In one time or another in our life, we’ve all felt like something went wrong. Whether it was taking a swig of orange juice primed from a sultry session of brushing my teeth, or watching the presidential elections unfold before my eyes last Tuesday evening, how we handle ourselves in the moments of udder shock lays the fertile ground work for how we take our next triumphant step forward.
I once took a class called early bird lifetime fitness. Designed in two parts, the class encompassed the act of creating a routine for exercise (lifetime fitness) and it being one of the most painfully earliest classes available (early bird). It was in those mornings that I clawed the sleep from my eyes and tossed myself into sub-zero temperatures so I could learn to make a routine. As I would step in my car, a burning sensation would creep behind my eyes. At least at that point, I thought it was ice forming under my eye lids.
Logically, it’s clear why Trump won the election. Prevailing flawed polling practice, comprised of the routamentary statistical error, small sample size and a socially biased question lead pollsters to call the race in the wrong direction in the days leading up to Nov 8th. Media value-ladened pictures scared the public into sharing its opinion truthfully.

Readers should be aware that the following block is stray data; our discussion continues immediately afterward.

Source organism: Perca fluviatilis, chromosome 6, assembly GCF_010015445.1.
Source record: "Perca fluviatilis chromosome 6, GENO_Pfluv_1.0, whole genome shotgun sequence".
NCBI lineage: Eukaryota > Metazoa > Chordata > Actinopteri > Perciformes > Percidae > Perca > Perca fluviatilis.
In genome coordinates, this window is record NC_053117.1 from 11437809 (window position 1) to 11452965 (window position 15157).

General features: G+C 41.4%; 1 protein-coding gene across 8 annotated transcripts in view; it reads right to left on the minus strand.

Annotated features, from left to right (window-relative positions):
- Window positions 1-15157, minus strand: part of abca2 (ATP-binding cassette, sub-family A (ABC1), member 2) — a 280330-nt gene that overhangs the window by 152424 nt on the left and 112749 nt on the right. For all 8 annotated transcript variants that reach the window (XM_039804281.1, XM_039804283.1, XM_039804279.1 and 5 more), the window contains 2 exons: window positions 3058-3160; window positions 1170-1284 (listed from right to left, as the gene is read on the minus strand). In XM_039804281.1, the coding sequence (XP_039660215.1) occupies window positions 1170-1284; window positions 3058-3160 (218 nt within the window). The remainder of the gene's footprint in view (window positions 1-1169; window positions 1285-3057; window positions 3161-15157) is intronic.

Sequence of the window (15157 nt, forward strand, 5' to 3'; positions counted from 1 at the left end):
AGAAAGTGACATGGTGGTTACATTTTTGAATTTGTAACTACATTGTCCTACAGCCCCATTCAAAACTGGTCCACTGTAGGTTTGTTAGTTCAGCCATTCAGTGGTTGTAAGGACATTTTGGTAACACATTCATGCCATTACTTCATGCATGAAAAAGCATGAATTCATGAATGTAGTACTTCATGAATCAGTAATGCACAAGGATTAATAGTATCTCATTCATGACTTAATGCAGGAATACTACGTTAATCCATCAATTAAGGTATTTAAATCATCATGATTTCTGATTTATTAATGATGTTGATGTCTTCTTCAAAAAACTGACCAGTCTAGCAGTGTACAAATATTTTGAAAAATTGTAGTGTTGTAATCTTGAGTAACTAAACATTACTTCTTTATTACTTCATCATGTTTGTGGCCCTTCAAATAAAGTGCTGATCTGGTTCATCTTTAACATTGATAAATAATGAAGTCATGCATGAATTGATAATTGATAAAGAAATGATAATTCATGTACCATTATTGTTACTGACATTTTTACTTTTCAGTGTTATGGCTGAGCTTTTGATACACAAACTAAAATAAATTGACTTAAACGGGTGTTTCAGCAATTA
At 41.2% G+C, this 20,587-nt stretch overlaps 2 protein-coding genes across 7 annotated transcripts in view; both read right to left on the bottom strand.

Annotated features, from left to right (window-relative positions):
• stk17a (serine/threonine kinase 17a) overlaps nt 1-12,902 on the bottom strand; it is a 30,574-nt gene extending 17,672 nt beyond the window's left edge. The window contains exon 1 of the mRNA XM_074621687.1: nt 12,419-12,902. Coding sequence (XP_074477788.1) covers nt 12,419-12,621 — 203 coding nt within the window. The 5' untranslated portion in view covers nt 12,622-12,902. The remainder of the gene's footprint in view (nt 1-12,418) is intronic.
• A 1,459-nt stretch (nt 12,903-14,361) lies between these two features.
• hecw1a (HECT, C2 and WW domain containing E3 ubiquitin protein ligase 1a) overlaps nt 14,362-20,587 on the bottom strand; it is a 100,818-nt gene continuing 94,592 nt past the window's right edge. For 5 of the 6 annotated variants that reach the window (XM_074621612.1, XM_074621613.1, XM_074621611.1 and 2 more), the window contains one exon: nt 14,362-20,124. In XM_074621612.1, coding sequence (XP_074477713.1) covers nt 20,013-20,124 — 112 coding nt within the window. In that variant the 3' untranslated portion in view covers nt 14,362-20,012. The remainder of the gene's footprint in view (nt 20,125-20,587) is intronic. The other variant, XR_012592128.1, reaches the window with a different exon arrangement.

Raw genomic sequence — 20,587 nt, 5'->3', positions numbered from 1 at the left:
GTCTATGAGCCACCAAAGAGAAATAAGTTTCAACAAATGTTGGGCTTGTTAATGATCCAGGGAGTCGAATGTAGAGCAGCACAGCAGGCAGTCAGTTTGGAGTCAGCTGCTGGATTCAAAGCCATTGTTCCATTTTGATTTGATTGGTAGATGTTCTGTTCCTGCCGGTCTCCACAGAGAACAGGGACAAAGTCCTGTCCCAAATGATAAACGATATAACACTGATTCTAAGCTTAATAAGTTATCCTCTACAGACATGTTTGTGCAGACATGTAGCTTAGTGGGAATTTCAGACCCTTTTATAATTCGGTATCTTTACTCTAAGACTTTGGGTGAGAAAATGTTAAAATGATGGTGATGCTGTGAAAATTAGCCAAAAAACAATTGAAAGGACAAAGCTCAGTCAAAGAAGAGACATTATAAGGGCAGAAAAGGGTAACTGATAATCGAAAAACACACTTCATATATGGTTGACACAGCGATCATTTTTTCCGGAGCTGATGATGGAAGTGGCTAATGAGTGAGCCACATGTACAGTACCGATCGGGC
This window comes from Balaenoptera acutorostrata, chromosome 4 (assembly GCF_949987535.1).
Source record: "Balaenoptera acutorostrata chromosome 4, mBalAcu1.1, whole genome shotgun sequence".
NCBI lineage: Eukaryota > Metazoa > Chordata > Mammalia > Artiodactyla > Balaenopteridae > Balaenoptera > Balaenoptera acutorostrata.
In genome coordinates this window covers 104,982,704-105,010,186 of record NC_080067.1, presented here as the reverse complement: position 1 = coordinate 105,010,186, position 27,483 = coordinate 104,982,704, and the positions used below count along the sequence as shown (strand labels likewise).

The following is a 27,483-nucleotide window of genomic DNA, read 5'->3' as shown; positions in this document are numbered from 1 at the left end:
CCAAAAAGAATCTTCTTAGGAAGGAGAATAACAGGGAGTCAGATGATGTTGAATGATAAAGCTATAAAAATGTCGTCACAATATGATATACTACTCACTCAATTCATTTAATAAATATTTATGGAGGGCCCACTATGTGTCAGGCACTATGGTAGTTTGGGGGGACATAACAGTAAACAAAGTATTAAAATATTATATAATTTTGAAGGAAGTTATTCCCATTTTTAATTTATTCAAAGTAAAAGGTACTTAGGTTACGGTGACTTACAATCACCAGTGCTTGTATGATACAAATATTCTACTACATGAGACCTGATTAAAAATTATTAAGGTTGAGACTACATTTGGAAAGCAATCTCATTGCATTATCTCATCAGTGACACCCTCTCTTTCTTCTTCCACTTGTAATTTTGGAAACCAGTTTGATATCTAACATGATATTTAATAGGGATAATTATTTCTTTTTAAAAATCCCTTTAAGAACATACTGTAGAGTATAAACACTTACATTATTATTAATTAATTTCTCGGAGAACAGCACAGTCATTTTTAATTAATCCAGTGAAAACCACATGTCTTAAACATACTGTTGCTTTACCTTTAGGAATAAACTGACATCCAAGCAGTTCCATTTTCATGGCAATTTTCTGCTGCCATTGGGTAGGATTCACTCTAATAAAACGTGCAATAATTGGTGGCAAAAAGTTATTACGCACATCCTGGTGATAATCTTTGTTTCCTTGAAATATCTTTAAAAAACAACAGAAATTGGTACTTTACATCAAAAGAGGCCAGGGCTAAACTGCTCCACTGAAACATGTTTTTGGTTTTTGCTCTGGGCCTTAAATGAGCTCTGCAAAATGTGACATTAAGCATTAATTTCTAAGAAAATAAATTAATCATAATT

As social media echo chamber also punished voters into creating a utopia of likeminded opinions, views, and conjectures, effectively isolating mounds of voter empathy and tolerance. Thus, as the sad, disturbing, and frustrating results came in, floods of emotions washed over the country. I didn’t think it could happen—and the burning sensation behind my eyes signaled that something felt very wrong.
I could kick and scream until something else would happen. I could scribe, write, draw aimless desultroous circles on my notes during Intro to Digital Design or share more meaningless think pieces about the election. Hell, I think for today, I might even share some more young Joe Biden memes. At least for tomorrow, I’m going to step into my next reality. As Obama said in a speech the morning after the election, “the sun will rise.”
For me I’m not going to wait for it to rise. I’m going to run into it despite any burning sensations that try to hold me back.